Being Gentle


When I was a teen, I thought the best thing you could do was to be cool. I had grand visions of myself, arriving in the airport to see my family; I would be wearing rows of piercings and awesome sunglasses. My life would be perfect then and everybody would be stunned. Oh, naive, young, teenage self.

The place were I lived seemed frozen in time, a relic of ages long gone, when mountain – men ruled the slopes and people still practiced “el silbo gomero” (a high-pitched whistling used to communicate across deep valleys). Urban and hip things only reached us through television and slow modem internet.

I thought it was the dullest thing ever. People who preferred simplicity, and cultivating potatoes in the countryside, seemed stupid to me. So I moved back to my place of origin, the place of cities, highways, traffic jams, massive scale bio-industry, multiculturalism and imported food.

I begun to notice people hurrying towards their futures, as if there was something better there; and as a reaction to it, my own life began to slow down. As I grew older, I´ve developed an enormous interest in listening, in silence. In tiny things, that make their way across the sand, in ladybugs, in raindrops.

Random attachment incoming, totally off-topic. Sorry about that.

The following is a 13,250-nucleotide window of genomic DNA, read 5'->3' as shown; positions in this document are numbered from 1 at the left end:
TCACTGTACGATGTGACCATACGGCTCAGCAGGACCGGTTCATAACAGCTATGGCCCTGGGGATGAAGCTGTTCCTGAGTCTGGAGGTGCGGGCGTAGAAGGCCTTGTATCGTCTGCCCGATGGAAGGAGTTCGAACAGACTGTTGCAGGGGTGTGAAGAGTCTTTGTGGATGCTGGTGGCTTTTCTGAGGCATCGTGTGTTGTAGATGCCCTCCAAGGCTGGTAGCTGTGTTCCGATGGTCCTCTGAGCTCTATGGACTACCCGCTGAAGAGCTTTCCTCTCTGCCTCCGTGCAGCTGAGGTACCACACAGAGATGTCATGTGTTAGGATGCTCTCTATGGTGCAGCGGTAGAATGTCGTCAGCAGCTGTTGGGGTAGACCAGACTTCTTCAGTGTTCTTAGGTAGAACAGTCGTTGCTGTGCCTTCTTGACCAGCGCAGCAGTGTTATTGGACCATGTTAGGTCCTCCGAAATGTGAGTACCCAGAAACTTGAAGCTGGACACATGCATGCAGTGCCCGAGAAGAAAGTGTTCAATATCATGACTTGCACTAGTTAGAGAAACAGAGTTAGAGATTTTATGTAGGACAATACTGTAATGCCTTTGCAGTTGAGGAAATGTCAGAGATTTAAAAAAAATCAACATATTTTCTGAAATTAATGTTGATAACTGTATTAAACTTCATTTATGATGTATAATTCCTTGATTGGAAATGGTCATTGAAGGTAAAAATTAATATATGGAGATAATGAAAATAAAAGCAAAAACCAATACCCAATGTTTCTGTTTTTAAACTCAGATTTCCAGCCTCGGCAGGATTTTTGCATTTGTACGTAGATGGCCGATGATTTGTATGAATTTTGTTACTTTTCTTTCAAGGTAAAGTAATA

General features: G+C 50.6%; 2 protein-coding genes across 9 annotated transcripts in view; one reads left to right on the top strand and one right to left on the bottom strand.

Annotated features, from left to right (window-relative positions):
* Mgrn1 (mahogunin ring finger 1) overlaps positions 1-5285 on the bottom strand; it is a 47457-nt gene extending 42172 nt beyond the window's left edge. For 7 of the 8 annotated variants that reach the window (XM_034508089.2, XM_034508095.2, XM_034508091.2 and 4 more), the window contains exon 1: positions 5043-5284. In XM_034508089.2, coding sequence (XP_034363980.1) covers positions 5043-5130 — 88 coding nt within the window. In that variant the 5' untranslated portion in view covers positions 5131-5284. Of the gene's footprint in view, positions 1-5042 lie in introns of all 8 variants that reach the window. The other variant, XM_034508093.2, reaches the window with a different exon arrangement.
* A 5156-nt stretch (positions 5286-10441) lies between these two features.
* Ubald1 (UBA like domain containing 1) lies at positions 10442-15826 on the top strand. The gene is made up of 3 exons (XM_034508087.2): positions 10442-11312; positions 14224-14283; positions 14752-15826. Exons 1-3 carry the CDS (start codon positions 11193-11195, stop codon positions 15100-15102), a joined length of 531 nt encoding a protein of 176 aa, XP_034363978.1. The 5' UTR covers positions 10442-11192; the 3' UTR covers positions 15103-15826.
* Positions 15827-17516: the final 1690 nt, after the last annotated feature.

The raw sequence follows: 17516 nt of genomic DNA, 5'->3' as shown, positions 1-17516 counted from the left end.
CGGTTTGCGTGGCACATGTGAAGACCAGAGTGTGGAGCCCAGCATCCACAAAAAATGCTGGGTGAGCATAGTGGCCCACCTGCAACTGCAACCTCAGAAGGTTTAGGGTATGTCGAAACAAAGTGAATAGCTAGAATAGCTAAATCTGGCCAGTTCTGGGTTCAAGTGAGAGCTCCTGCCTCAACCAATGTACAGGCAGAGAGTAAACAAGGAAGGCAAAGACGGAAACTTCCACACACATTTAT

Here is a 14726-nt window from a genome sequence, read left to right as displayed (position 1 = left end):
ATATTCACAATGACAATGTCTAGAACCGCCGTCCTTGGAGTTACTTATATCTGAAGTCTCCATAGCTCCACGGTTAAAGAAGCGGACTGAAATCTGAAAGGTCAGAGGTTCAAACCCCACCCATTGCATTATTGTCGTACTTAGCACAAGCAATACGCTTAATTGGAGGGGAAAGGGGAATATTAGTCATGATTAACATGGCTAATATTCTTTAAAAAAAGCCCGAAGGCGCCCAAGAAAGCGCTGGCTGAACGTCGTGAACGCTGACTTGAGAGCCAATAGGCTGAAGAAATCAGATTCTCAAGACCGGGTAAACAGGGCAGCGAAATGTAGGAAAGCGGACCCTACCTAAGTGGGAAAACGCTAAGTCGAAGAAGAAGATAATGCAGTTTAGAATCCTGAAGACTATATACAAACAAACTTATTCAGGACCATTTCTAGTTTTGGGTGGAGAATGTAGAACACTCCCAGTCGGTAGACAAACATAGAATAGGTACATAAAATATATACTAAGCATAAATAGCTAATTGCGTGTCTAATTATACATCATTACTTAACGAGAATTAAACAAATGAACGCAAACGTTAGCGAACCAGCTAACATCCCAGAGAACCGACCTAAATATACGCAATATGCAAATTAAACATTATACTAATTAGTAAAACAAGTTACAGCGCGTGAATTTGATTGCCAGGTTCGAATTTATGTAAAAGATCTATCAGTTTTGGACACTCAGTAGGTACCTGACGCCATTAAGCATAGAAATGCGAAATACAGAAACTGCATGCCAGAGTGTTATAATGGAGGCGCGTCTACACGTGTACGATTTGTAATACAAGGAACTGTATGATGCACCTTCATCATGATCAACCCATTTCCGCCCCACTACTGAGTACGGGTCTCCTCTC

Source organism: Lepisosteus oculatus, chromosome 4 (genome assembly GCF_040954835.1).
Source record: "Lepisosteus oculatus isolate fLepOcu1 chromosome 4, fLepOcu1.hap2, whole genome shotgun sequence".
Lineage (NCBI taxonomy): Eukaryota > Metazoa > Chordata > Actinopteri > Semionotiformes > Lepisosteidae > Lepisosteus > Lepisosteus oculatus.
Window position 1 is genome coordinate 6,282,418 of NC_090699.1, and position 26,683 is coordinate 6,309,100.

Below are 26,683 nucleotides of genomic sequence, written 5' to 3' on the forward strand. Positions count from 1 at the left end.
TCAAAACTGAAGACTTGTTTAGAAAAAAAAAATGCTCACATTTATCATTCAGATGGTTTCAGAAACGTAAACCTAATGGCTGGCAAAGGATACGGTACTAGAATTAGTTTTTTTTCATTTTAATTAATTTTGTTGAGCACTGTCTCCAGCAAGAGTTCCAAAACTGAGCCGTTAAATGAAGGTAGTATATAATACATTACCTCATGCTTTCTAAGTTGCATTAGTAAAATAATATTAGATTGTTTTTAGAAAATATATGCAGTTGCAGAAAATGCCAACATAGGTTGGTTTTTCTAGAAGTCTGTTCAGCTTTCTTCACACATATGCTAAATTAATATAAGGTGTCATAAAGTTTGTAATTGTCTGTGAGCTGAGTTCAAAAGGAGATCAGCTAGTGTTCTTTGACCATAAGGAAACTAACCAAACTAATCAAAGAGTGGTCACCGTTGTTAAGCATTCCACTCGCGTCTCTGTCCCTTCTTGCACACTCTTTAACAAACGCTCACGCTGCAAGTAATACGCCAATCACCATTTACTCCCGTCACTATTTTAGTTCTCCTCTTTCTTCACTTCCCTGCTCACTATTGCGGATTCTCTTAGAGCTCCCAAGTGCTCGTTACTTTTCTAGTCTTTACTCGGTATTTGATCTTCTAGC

I´m also aware that this makes me completely uncool. But I´ve stopped caring. Expectations of masculinity to be tough and be some kind of big achiever go by me. Walking around carrying an attitude of hostility and grandeur is something I achieve when I feel my safety depends on it, otherwise I leave it be.

Personally, I do not think that being a gentle man implies weakness, or a disposition to be used by everybody and their cousin – it simply means that you live in awareness of your own strength. In that place of peace, you then find compassion – for yourself, for other men, and an understanding for women.

If you are a gentle man, then I salute you. Let us set out, walk paths that others deem unimportant, and be perplexed by the smallest things.


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